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Dartford warbler

Dartford warbler

The Dartford warbler is a true heathland specialty and the New Forest is one of its strongholds.

In the rest of the UK it is only found in the southern counties and Suffolk. These are the only places that stay warm enough for the species to survive through the winter and also have suitable heathland habitat.

In the New Forest, Dartford Warblers can be found on areas of open heathland with a scattering of gorse bushes. This is the only habitat where you are likely to find them, except in winter when you may see them in gorse scrub along the coast.

Most warblers spend the winter in Africa, but Dartford Warblers stay here all year round. They survive because the heather and gorse are thick and evergreen and they can find insects among the bushes throughout the winter, even when there is a covering of snow. But harsh winter weather will kill many of them and after the 1960s just a few pairs survived in the country.  More recently their numbers increased due to warmer winters and well managed areas of heathland.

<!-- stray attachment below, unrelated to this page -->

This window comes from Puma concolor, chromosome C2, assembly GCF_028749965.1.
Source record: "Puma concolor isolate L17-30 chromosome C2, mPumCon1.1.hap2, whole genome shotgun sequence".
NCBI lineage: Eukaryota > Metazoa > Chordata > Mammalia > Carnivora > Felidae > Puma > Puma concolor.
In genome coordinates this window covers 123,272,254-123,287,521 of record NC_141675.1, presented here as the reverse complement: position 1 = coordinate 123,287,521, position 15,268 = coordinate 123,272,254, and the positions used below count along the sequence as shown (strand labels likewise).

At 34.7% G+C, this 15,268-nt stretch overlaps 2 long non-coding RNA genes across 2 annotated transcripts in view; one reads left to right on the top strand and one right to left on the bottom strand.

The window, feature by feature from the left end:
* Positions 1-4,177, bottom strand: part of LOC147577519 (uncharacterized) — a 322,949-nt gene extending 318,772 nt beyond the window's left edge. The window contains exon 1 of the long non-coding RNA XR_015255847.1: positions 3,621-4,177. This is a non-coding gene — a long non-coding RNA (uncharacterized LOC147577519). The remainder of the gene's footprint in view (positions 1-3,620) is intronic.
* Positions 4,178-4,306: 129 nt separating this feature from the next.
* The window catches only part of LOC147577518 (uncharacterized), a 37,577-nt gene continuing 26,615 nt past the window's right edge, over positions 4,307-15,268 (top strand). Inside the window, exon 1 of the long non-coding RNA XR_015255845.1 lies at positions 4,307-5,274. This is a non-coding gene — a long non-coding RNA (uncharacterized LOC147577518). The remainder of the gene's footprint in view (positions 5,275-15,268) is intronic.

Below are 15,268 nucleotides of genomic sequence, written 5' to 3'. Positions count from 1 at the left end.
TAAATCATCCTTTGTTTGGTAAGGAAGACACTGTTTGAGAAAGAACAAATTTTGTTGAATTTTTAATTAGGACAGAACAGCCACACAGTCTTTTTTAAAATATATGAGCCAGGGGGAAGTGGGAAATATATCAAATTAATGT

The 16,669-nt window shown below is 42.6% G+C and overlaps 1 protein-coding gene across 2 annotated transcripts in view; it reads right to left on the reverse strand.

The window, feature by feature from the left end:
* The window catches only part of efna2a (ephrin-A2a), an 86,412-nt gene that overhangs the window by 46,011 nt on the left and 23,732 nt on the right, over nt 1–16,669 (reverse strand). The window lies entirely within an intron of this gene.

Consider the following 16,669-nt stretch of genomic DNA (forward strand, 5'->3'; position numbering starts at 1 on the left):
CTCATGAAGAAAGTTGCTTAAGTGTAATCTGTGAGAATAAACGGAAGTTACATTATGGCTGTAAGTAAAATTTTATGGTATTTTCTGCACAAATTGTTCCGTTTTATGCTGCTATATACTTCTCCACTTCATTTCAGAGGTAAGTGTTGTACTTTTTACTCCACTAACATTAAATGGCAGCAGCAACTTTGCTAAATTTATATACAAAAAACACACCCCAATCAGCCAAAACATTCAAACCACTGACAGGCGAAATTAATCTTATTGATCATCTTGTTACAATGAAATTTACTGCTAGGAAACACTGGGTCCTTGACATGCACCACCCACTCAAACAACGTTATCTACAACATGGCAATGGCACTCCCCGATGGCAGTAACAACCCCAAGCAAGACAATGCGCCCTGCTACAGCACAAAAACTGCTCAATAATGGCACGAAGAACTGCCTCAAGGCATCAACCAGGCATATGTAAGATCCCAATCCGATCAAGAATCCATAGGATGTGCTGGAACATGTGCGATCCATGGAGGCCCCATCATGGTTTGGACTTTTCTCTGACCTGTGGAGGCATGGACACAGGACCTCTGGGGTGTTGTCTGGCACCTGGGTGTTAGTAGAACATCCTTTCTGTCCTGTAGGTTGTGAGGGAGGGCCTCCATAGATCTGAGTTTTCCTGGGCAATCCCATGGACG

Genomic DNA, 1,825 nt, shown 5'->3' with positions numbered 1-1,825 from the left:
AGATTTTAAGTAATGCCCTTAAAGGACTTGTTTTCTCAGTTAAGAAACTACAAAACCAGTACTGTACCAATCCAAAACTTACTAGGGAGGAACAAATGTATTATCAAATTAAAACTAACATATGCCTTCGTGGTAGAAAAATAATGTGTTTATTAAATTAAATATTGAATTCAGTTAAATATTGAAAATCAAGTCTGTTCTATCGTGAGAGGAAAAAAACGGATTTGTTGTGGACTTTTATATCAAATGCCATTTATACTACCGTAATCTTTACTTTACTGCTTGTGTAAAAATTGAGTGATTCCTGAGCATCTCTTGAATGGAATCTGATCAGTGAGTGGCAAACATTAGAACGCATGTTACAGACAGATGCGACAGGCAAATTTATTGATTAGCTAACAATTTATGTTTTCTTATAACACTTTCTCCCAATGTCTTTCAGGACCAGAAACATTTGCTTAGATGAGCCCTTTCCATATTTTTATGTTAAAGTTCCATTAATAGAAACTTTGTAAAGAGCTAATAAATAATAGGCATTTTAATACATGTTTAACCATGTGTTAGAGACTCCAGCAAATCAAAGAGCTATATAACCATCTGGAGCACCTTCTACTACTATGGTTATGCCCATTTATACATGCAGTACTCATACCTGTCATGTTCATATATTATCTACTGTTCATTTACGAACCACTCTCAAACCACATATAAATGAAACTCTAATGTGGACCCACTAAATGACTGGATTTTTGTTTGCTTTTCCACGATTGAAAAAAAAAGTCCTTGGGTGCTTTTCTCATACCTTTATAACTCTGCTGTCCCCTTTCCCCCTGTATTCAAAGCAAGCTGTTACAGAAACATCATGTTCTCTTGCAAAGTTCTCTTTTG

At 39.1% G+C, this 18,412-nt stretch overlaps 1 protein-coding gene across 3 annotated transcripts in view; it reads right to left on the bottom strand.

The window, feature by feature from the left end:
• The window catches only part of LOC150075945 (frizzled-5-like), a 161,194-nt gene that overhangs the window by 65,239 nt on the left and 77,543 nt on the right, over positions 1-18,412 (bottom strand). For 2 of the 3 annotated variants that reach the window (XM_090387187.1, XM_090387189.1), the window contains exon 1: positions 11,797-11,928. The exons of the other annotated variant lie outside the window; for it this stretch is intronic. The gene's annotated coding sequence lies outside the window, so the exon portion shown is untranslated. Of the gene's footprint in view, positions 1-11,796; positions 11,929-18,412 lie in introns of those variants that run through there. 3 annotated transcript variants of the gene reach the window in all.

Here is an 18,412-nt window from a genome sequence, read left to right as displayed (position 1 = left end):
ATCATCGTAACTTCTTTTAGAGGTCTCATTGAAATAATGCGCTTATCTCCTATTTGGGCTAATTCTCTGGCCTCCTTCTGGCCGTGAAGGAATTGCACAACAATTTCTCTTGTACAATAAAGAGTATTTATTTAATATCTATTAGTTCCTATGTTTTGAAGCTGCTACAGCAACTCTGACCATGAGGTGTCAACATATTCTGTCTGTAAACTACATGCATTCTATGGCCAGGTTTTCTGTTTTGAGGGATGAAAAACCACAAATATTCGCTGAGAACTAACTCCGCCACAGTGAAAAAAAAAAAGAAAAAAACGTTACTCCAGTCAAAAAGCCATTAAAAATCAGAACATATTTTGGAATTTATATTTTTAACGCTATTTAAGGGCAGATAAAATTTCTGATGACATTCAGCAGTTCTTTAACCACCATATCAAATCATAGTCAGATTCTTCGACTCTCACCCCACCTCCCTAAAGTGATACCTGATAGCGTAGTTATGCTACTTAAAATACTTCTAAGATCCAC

The best way to look for Dartford Warblers is to go to an area of heathland with gorse bushes on a sunny morning in April or May when the males will be singing on top of the gorse bushes. Areas such as Dur Hill near Burley and Hampton Ridge, near Frogham, are good places.

Photo credit: Mike Read


ID Tip

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Males look colourful in books with a crimson underside and steel grey upperparts. However the best way to recognize Dartford warblers is that they are the only tiny, grey bird of heathlands with a long tail.

Gillie
Molland
Lead Ranger

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'To help ground nesting birds rear their young safely, keep yourself, dogs and ridden horses on the main tracks from the beginning of March to the end of July.'

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